public commentary section of
the meeting.
By the time Alvarez spoke,
most other attendees had already
left and the audience was almost
entirely tuition-equality advocates.
Almost all of the supporters wore
maize shirts with the remainder of
spectators wearing white t-shirts
with the name of the student orga-
nizations they represented written
across the front.
Alvarez, who only a day before
was arrested during the protest,
said tuition equality is part of
larger movement seeking the
inclusion of minorities at the
University.
"Every decision in our his-
tory in which this institution has
allowed a marginalized com-
munity equal access has only
strengthened our power and
broadened our perspectives as
lifetime learners," Alvarez said.
After his speech, the crowd
decided not to chant, but sang
a spirited performance of "The
Victors," instead.
Business junior Michael
Proppe, the incoming Central
Student Government president,
reaffirmed his support of tuition
equality during his speech.
In his final address to the
regents, Business senior Man-
ish Parikh, the outgoing CSG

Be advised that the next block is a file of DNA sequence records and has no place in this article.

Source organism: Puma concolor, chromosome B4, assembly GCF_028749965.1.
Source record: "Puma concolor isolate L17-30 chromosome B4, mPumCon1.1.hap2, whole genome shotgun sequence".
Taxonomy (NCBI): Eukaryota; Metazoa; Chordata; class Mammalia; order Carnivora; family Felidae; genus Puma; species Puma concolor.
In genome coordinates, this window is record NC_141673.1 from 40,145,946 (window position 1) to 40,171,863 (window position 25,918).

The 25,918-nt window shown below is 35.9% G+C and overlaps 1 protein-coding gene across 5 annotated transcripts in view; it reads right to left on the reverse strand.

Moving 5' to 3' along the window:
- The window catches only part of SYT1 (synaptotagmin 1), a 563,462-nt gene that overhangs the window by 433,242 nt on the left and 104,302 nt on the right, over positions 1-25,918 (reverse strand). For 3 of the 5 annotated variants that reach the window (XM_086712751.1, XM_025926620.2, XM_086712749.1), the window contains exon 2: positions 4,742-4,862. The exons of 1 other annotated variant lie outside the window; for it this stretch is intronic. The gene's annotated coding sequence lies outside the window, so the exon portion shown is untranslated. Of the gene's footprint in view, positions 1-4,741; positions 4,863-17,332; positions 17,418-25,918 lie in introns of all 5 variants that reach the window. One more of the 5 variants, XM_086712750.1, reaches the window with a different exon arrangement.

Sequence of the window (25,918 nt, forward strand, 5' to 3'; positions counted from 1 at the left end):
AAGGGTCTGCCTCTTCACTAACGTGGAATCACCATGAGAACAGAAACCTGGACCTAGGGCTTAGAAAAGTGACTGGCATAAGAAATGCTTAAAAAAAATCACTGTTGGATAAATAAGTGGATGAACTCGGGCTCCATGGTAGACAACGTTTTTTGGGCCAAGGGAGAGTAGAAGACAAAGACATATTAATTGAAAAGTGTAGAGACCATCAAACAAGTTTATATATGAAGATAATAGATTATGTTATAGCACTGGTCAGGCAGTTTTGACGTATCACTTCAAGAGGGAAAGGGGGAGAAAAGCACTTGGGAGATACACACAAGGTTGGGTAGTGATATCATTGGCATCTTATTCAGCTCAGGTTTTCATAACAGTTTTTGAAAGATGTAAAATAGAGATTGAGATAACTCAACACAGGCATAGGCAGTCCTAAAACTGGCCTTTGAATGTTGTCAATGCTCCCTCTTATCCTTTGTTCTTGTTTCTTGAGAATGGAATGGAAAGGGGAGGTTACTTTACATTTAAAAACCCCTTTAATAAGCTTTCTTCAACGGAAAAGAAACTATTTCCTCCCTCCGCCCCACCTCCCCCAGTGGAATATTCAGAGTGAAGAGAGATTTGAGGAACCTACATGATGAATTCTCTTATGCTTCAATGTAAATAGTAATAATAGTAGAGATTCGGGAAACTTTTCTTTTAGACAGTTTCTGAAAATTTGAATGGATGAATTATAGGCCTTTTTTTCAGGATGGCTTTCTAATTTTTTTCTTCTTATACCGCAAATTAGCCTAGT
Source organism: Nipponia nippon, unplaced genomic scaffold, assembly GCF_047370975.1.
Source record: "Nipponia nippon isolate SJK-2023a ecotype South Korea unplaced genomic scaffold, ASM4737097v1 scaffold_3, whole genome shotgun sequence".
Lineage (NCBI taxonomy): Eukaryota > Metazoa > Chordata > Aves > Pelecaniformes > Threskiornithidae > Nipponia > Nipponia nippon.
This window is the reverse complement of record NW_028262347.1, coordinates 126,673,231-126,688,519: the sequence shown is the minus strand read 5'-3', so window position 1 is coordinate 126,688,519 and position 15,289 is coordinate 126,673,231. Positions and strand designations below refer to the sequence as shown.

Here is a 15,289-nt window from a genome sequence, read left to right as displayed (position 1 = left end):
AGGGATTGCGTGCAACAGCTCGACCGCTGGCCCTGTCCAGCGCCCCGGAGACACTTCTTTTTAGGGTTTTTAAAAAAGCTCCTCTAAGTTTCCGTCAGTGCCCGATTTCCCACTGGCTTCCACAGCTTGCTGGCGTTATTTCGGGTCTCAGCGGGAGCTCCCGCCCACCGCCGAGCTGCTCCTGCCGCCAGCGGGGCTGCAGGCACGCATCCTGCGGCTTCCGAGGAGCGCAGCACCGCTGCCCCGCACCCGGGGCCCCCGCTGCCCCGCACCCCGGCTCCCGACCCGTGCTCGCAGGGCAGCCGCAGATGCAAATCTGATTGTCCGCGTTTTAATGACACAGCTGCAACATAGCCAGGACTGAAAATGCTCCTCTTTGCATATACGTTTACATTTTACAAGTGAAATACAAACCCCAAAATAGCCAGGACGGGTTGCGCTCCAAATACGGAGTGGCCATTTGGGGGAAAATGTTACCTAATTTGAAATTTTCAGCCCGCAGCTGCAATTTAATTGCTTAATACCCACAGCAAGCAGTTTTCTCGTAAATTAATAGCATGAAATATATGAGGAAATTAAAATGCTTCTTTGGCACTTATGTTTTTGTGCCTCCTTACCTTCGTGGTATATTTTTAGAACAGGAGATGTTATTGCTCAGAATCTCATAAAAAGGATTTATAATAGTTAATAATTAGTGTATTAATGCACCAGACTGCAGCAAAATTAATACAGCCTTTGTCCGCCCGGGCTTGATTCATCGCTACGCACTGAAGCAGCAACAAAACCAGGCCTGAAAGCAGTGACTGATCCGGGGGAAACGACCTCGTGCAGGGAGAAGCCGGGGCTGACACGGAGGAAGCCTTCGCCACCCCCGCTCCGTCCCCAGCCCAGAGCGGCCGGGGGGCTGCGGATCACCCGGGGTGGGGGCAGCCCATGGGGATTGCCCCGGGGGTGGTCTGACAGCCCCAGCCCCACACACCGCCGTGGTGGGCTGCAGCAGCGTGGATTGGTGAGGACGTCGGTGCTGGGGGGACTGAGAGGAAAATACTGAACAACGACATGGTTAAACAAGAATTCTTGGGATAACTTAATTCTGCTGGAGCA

president, echoed a speech by
former U.S. President John F.
Kennedy.
"Here at Michigan we have
never made ,decisions because
they're easy. We made decisions
because no matter what the
hurdles and obstacles, we make
them because they're the right
thing to do," Parikh said.

A student protests for tuition equality at the Board of Regents meeting in the
Michigan Union on Thursday.

BLUE
From Page 1
"Just the rest of the freshmen
that I'm around, knowing that I
have a chance to come in and be a
leader for this team next year, I've
already experienced it," Robinson
said. "I feel like I haven't really
shown everybody what I can do on
the basketball court."

Robinson was the Wolverines'
silent threat on offense, averaging
11 points per game over the course
of the season. He gained more con-
fidence as the NCAA Tournament
started, posting double figures in
all but one tournament game and
tied a career-high in points (21)
against South Dakota State in the
second round.
Though Robinson wasn't Mich-
igan's most dynamic player on

offense, his size and athleticism
are what made him a likely first-
rounder in many NBA draft pro-
jections. Now that he's returning,
Robinson hopes to move from the
'4' to the '3' position in the offense
as his game continues to improve.
"We've always envisioned him
to be the '3' man," Beilein said.
"And this year was like, 'How do
we get our best five guys on the
floor as much as possible?' Just

like we did with (former guard
Zack) Novak. That was the plan
to try, and he can do it. There's no
question he can do it."
The return of the two freshmen
will most likely put the Wolverines
as a top-15 team in the preseason
- Michigan is returning eight
players on the 15-man roster and
is bringing in three ESPN 100 com-
mits despite the losses of Burke and
Hardaway.